Violence as a way of achieving racial justice is both impractical and immoral. It is impractical because it is a descending spiral ending in destruction of all. The law of an eye for an eye leaves everyone blind. It is immoral because it seeks to annihilate the opponent rather than win his understanding; it seeks to annihilate rather than to convert. Violence is immoral because it thrives on hatred rather than love. It destroys community and makes brotherhood impossible. It leaves society in monologue rather than dialogue. Violence ends by defeating itself. It creates bitterness in the survivors and brutality in the destroyers.

    That’s quite a paragraph.

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    Of note, besides the parallel structure with which King addresses violence as both impractical and immoral, are two matters I have often pointed to here on Zenpundit:

    Self-reference:

    Violence ends by defeating itself.

    and polyphony:

    It leaves society in monologue rather than dialogue.

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    Gandhi’s position seems to come close to that presented in Matthew 5. 38-48 — in which Christ clearly countermands the lex talionis as promulgated in Exodus and Deuteronomy:

    Ye have heard that it hath been said, An eye for an eye, and a tooth for a tooth: But I say unto you, That ye resist not evil: but whosoever shall smite thee on thy right cheek, turn to him the other also. And if any man will sue thee at the law, and take away thy coat, let him have thy cloke also. And whosoever shall compel thee to go a mile, go with him twain. Give to him that asketh thee, and from him that would borrow of thee turn not thou away.

    Ye have heard that it hath been said, Thou shalt love thy neighbour, and hate thine enemy. But I say unto you, Love your enemies, bless them that curse you, do good to them that hate you, and pray for them which despitefully use you, and persecute you; That ye may be the children of your Father which is in heaven: for he maketh his sun to rise on the evil and on the good, and sendeth rain on the just and on the unjust. For if ye love them which love you, what reward have ye? do not even the publicans the same? And if ye salute your brethren only, what do ye more than others? do not even the publicans so? Be ye therefore perfect, even as your Father which is in heaven is perfect.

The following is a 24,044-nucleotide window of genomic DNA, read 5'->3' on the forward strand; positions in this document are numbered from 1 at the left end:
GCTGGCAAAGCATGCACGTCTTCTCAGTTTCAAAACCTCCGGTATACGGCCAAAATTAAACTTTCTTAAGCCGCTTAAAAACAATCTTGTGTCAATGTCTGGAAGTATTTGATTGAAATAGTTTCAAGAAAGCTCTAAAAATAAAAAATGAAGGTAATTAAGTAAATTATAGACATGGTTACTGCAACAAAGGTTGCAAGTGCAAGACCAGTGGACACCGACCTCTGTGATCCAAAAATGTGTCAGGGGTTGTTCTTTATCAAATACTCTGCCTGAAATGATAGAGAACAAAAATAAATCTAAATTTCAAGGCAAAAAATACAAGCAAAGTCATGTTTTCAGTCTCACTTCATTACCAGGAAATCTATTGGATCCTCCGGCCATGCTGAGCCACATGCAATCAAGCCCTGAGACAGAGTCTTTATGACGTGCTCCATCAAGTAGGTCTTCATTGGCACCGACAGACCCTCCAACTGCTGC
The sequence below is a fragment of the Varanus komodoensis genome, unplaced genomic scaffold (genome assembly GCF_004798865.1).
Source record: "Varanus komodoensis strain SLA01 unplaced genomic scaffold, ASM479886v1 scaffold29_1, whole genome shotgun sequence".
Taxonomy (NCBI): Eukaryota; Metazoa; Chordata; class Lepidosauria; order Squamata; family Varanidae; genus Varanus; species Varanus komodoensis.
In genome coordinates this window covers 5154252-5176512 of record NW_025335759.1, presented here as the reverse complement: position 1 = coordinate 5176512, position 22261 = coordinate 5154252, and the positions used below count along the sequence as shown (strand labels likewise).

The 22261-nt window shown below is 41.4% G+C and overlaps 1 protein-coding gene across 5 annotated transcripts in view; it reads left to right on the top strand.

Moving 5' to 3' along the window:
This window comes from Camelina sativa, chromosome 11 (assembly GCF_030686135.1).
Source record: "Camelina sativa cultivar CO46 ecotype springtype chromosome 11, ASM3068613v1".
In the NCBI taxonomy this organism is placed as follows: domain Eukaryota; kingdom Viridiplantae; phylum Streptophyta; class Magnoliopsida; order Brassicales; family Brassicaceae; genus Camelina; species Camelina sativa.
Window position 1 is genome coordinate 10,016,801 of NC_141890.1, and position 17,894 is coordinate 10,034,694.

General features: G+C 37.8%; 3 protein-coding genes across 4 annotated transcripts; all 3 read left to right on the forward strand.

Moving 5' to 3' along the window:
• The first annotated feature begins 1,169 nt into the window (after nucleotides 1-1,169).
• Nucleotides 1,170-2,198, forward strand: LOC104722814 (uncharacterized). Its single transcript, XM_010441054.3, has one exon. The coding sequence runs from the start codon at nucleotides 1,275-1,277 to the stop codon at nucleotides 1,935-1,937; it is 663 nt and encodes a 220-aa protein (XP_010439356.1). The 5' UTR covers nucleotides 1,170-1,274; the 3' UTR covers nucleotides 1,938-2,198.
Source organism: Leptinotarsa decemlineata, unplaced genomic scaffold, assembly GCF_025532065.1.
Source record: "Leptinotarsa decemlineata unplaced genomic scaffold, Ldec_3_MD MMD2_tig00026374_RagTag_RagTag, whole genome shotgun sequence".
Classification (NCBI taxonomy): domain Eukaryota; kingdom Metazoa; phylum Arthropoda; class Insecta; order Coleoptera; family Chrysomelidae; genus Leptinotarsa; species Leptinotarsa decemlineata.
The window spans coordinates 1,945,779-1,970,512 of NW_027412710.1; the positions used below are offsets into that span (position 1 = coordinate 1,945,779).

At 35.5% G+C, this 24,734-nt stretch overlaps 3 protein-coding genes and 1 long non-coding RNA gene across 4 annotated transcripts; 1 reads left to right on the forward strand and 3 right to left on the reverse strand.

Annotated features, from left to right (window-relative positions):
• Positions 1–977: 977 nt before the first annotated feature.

And. for that matter, to The Richmond Declaration of Faith of 1887, as quoted today by my friend, Friend Marshall Massey:

    We feel bound explicitly to avow our unshaken persuasion that all war is utterly incompatible with the plain precepts of our divine Lord and Law-giver, and the whole spirit of His Gospel, and that no plea of necessity or policy, however urgent or peculiar, can avail to release either individuals or nations from the paramount allegiance which they owe to Him who hath said, ‘Love your enemies.’ (Matt 5:44, Luke 6:27)

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    How — without denigrating those who are of either the Deuteronomic or the Gandhian persuasion — does one nudge the world-system gently away from justice and towards mercy, away from revenge and towards reconciliation, away from war and towards peace? Towards a new and more viable homeostasis?

    We have grieved for our own

    Monday, April 22nd, 2013

    [ by Charles Cameron — another side of the human coin ]
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    We have grieved for our own: now let us take thought for those in Damascus. Here, from Al-Jazeera, is a report from April 15th, 2013, the day on which two young men bombed the Boston Marathon:

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    And that, at least for now, concludes my series of meditations and analyses on the late tragic events in Boston.